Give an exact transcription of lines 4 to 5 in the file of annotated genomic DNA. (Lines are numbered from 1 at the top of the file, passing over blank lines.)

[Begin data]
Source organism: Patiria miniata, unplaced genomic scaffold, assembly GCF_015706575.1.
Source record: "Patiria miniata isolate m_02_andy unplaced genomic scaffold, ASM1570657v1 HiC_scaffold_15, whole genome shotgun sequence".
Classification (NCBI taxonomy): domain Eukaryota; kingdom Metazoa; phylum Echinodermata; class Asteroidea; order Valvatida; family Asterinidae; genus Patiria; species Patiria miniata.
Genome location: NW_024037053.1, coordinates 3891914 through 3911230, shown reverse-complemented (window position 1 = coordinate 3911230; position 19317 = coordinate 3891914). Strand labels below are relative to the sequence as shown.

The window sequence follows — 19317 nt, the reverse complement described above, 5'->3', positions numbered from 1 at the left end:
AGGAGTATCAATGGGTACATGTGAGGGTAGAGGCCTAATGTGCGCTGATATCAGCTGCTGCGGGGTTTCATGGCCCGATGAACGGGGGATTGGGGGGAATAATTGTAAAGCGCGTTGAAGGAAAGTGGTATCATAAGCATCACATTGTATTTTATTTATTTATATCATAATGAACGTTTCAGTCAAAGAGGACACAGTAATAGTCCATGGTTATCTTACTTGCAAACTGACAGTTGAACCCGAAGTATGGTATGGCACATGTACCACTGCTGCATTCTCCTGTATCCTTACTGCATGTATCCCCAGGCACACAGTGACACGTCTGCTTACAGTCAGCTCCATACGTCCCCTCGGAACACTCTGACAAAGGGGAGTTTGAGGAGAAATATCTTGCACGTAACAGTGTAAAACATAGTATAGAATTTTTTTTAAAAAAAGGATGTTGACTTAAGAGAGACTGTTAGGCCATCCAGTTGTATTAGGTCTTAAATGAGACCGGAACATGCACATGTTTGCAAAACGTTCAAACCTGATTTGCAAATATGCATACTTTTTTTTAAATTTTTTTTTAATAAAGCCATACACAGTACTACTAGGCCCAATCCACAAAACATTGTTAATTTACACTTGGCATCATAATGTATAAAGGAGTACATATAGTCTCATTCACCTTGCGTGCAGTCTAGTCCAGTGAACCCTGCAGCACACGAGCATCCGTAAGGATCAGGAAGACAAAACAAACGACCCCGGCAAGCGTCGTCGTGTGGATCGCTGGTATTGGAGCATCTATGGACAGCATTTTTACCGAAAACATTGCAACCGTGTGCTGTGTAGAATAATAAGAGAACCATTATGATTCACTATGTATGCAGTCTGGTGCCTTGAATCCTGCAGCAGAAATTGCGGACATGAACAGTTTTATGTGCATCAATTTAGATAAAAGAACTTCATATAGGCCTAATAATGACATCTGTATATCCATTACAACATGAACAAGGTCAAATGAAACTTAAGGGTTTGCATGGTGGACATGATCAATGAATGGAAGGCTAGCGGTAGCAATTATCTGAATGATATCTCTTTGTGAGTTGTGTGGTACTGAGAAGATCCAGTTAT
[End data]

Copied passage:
Genome location: NW_024037053.1, coordinates 3891914 through 3911230, shown reverse-complemented (window position 1 = coordinate 3911230; position 19317 = coordinate 3891914). Strand labels below are relative to the sequence as shown.

The window sequence follows — 19317 nt, the reverse complement described above, 5'->3', positions numbered from 1 at the left end: